Another controversial issue is whether to mount the belts to the seat or to the frame.  Probably the best answer to this question is that ideally it shouldnít even arise; the seat and frame shouldnít be



separate parts.  However, if we are not racing a monocoque car, the seat will inevitably be a separate part.  Production cars are always made with separate seats because for street use the seats have to be

readily adjustable.  In these, the belts anchor to the unibody, and have inertia reels to accommodate different size occupants.


Heavy trucks often have suspension systems for the driverís seat, not so much for bottoming impact protection but rather for comfort in normal operation.  In these, the belts (usually lap belts only) have to anchor to the seat.  Sometimes the belts have a secondary anchorage to the floor, but then there has to be slack between that and the seat anchor, so the seat suspension can work.  The belts also would have to anchor to the seat if we use a seat suspension system or compliant mounting of some kind to absorb bottoming impacts.


If the seat cannot move with respect to the frame, theoretically it doesnít matter much whether the belts mount to the seat or the frame.  We do want the belts to all be as short as possible, provided we can get enough length adjustment.  That argues for mounting them to the seat.  If we accept that there is probably going to be some situation in which the seat moves with respect to the frame, itís better to have the belt anchorages move with the seat than to have them stay with the frame while the seat moves.  On the other hand, anchoring the belts to the seat causes the belt forces to go through the seat mounts.  The belts are trying to tear the driver and seat loose rather than hold them in place with respect to the frame.  This requires the seat and its mounts to be stronger, and/or increases the likelihood that the seat will fail structurally or get torn loose.


Ideally, we want to place the driver inside a structure that guards against intrusion and holds the driver in place without injuring the driver.  This driver envelope or capsule should have continuous smooth surfaces, preferably with a bit of padding.  Padded tubes arenít awful, but continuous surfaces are better.  The driver should be supported and restrained so that impact loads are fed into the driverís body in accordance with the bodyís ability to withstand them.  Side loads, for example, should be borne primarily at the hip and shoulder, not the ribs.  However, the ribs can absorb a bit of force, and that can allow the hip and shoulder to withstand a somewhat harder hit.  Arguably, if the forces are perfectly distributed, you either donít break any bones, or you break a lot of them at once.


We then should add impact attenuation devices, but we want these to be mainly outside the driver protection envelope, not inside it or in the seat.  Impact attenuators can be of various materials: foam, aluminum honeycomb, sheet steel or aluminum, even tubing.  New materials for this are probably being developed as I write this; impact absorption technology is still not really mature.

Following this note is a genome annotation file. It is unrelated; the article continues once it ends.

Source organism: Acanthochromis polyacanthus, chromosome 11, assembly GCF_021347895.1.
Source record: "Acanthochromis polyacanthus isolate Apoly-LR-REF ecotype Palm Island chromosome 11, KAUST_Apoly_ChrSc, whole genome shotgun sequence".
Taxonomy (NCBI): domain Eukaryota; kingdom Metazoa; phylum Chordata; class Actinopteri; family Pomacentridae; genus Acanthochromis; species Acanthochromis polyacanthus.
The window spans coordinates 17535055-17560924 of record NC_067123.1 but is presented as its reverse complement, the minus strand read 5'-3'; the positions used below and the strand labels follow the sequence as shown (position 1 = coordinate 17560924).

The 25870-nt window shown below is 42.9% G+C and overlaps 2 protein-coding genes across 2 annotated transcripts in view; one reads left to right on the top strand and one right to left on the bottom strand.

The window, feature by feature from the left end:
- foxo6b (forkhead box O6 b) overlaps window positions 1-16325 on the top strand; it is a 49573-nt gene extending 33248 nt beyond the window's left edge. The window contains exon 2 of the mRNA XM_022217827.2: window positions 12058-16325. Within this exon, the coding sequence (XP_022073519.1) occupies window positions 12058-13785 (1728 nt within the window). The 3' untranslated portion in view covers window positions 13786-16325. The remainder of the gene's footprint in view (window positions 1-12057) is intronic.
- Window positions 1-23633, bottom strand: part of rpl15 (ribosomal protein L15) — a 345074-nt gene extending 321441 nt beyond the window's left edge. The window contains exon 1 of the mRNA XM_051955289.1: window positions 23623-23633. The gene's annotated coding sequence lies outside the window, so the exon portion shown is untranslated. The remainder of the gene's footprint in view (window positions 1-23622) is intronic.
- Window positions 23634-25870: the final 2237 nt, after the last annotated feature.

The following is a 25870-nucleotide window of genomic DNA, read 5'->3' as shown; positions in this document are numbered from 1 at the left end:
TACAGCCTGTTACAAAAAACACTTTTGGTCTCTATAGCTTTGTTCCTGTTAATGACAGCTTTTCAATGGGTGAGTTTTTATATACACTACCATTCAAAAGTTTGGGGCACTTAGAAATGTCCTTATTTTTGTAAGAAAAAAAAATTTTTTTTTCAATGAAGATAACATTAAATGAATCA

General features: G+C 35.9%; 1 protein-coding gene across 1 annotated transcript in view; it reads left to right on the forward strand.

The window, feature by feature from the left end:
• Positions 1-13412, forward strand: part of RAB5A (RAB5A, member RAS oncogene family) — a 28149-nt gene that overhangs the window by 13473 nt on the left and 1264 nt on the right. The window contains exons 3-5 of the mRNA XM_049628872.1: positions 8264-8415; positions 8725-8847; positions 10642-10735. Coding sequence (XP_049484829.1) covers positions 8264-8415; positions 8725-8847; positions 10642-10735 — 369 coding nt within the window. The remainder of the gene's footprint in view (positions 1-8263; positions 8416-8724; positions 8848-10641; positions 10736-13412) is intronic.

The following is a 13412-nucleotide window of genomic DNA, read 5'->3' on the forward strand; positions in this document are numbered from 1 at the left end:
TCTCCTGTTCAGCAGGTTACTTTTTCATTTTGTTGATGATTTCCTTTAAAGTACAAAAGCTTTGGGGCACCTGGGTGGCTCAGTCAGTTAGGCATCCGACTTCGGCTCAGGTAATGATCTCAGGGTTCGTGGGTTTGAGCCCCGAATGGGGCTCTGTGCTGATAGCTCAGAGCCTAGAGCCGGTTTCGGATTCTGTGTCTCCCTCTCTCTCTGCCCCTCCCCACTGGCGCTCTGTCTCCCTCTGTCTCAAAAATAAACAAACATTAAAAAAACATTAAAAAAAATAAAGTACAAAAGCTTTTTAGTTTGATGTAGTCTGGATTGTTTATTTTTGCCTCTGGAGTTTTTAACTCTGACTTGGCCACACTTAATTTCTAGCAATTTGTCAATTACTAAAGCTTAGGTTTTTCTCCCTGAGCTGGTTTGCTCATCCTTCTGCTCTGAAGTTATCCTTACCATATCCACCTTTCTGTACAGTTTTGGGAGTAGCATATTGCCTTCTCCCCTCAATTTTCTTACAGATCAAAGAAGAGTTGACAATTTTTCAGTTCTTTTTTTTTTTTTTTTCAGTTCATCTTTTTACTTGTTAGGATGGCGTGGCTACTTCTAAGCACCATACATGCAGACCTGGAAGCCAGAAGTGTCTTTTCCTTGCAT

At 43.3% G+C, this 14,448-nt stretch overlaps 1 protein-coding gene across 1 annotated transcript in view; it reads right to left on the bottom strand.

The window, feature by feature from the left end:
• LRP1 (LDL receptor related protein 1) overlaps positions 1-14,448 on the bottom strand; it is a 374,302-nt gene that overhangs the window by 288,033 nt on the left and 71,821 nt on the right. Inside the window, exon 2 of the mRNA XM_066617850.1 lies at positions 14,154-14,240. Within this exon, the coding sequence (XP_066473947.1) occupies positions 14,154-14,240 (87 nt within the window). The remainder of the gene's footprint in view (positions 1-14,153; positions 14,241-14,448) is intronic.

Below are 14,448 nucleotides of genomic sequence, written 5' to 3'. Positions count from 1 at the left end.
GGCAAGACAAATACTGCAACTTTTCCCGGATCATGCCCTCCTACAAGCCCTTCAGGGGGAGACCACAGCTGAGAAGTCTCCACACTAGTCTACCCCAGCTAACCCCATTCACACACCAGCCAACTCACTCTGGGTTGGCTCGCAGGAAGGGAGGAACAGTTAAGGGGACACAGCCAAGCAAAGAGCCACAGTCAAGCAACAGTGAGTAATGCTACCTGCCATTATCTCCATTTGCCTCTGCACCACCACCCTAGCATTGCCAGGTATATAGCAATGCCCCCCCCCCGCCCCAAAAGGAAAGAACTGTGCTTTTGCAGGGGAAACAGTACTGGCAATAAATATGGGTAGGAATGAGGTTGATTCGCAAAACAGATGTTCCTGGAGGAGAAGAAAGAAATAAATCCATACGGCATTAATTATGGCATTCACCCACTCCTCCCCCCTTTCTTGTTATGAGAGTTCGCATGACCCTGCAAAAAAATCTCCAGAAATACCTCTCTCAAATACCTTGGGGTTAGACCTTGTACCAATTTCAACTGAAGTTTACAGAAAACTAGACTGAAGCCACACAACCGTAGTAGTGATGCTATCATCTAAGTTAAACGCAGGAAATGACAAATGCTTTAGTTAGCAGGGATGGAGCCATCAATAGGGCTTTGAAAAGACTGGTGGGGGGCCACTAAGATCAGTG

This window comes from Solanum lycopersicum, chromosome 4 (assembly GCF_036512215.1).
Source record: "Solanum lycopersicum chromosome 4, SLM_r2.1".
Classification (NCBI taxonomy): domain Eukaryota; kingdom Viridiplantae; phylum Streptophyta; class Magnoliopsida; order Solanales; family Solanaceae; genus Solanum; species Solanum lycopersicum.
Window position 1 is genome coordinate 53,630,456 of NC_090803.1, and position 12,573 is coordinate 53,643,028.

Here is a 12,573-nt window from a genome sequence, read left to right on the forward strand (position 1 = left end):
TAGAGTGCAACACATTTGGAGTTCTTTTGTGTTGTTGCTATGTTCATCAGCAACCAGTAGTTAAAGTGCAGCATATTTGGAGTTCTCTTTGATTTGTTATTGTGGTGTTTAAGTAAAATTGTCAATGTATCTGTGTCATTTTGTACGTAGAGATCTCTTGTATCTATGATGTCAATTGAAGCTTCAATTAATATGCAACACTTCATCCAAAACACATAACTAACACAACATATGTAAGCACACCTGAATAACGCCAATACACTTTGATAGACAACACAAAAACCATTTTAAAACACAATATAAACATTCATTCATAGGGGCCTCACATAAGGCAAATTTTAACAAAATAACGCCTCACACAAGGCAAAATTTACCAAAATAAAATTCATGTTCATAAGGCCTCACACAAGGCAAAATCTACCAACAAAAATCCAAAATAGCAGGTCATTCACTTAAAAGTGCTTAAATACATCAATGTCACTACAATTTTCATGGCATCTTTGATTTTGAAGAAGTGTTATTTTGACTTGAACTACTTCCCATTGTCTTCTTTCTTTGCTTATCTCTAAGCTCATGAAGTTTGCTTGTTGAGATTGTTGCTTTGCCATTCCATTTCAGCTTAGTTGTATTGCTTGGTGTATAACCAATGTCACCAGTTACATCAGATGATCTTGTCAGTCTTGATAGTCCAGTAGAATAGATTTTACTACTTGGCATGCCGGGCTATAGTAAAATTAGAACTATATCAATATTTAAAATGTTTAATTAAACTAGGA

We can lay out some performance requirements for impact attenuating structures, no matter how they are made:

1.      They have to crumple, in something resembling a controlled manner.

2.      They should crumple more easily in their outer regions and with greater resistance closer to the structure they are protecting.  This is sometimes called graduated rigidity construction.  This causes accelerations to build more gradually, i.e. it reduces jerk values.


3.      They should be as thick as possible.  The more thickness they have, the greater a distance they have over which to absorb an impact, and the better they can cushion the blow.  This, of course, conflicts with packaging constraints.

4.      While they have to be weak enough to crumple, they have to stay attached in a variety of crash scenarios.  If they dislodge, not only do they not protect what they were attached to, but they become hazards in their own right.


In the case of an impact attenuation structure under the driver, this last criterion is particularly crucial.  In many bottoming impacts, the car is still traveling horizontally at a good clip.  An under-car impact attenuator has to withstand this without getting torn off.  The vertical space constraints are also pretty severe in most cases.  Generally weíre trying to get the driver and the whole car as low as possible.


Itís particularly nasty if the driveline is under the driver, as in a sprint or midget.  These components are unyielding, and they can be driven upward with respect to the frame even if the frame itself never hits the ground.  To some degree this can be dealt with by raising the driver and providing shielding and padding under the seat, but to achieve big gains, it would be better to re-think the whole layout of the car.  The driveline really should go alongside the driver, not underneath.  The driver can then be in a protective envelope with legs alongside the engine, an impact attenuator underneath the protective envelope, and a somewhat reclined seat back.


For best results, this structure should be a composite monocoque with the belts attaching directly to it, and a thin poured foam insert filling most of the space around the driverís sides and upper back, and fairly thin 802 padding under the pelvis and lumbar region.